In applying the test, the Florida Supreme Court determined that the charity could not enforce the pledges against Mr. Burt’s estate.16 The pledges failed both prongs: Mr. Burt did not make them for any specified purpose nor did the hospital undertake any work in reliance on the pledges.17
• Limited Scope — The test may appear to be straightforward: Is there a written pledge agreement that specifies the purpose of the pledge, and did the charity show actual reliance of a substantial character on the pledge? It is important to note, however, the narrow scope of the ruling. The Mount Sinai decision was limited to answering the specific question of whether a pledge is binding when there is no actual reliance and the only evidence of consideration is the inducement of other subscriptions. The Florida Supreme Court emphasized that “certainly there is no attempt by this [c]ourt to draw guidelines encompassing the breadth of creativity but rather to answer the specific question raised.”18
Accordingly, the test does not apply to every charitable pledge sought to be enforced against a decedent’s estate. It only applies to those pledges whose only consideration is the inducement of others to subscribe. As to that limited group of pledges, the Florida Supreme Court has provided the test. For example, the test does not necessarily apply to pledges that exhibit forms of consideration beyond the inducement of others to subscribe.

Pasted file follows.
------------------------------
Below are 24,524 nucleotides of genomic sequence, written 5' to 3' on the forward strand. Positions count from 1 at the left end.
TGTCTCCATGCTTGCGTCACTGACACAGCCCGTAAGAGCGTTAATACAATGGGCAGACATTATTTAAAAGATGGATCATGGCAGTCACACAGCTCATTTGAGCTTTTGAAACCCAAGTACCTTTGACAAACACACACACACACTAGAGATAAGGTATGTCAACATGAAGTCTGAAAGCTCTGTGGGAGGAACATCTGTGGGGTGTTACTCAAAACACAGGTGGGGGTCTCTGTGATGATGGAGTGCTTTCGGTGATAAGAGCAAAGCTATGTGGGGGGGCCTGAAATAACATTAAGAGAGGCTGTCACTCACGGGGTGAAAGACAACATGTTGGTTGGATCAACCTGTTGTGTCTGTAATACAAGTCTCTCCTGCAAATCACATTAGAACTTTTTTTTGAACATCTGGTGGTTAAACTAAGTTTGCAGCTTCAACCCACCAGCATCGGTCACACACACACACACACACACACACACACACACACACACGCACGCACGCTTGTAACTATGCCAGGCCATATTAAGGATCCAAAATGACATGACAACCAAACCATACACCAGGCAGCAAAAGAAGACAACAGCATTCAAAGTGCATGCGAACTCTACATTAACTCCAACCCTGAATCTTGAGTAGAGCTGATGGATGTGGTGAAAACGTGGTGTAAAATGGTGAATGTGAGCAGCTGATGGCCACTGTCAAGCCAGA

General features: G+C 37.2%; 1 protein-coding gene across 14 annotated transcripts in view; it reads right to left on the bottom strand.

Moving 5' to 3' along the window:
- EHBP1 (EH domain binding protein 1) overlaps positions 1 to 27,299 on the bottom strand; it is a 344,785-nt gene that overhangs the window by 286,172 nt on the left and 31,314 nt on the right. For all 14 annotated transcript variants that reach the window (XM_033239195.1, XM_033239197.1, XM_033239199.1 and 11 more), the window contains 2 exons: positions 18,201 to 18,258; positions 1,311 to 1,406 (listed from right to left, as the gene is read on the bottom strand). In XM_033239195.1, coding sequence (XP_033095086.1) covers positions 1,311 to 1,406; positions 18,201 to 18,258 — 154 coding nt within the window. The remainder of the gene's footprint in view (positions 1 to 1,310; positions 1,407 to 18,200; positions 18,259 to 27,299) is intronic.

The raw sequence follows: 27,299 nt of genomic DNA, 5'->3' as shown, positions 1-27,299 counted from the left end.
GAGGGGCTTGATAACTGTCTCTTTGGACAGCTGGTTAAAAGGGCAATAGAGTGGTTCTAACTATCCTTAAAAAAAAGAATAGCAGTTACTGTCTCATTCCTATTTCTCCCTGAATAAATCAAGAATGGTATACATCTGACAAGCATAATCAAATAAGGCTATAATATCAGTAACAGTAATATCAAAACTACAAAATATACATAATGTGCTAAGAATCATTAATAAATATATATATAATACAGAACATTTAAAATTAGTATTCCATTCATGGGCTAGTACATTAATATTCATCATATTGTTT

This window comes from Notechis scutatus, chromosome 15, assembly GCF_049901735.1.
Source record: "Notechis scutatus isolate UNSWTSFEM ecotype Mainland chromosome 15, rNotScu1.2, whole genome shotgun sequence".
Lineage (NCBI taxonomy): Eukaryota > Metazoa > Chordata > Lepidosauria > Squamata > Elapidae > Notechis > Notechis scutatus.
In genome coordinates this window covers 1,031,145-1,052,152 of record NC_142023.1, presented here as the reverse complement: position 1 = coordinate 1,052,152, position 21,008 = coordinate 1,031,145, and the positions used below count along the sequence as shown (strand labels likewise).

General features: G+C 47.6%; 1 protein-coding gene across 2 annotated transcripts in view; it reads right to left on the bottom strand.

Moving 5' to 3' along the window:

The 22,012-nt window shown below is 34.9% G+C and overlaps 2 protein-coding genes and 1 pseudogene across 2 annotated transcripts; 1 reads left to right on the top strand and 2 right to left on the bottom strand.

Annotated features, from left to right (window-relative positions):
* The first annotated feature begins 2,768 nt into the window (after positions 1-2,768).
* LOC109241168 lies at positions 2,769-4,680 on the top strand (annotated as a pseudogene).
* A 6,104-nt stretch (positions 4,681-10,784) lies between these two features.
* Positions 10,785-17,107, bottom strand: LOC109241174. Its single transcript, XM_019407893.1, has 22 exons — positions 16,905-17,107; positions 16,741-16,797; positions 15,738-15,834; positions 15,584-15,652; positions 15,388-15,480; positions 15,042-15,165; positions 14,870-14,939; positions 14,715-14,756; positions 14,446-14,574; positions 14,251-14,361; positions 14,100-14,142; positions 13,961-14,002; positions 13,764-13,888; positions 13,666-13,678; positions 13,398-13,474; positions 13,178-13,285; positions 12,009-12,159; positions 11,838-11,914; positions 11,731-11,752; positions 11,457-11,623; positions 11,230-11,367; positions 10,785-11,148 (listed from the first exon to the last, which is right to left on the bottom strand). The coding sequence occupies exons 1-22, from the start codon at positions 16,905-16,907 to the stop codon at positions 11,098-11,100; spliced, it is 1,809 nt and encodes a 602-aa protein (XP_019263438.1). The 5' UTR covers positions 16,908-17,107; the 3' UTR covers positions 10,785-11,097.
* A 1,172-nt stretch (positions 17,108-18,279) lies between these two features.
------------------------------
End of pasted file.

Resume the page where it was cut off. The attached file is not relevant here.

What About That First Prong?
In addition, although the Florida Supreme Court clearly adopted a two-prong test, it also introduced two interrelated variables that potentially complicate the analysis. First, although Mr. Burt’s pledge agreements did not satisfy the first prong, the Florida Supreme Court proceeded to discuss the issue of reliance. In doing so, it implied that the doctrine of promissory estoppel could apply even in situations in which the pledge specificity is lacking and the only consideration for the pledge agreement is the inducement of other pledges.
The Florida Supreme Court’s holding in this regard may represent a significant departure from that of the Third District. The Third District, as explained above, canvassed the law around the country regarding the enforceability of charitable pledges when the only consideration is the inducement of others to subscribe. It held that such inducement is not sufficient consideration. It included in its review cases in which there was actual inducement and in which others did subscribe based upon the pledge at issue. The Third District held that even those pledges failed for lack of consideration. It regarded them as a nudum pactum and unenforceable, even if there was evidence that the pledge was used for and did induce others to subscribe.19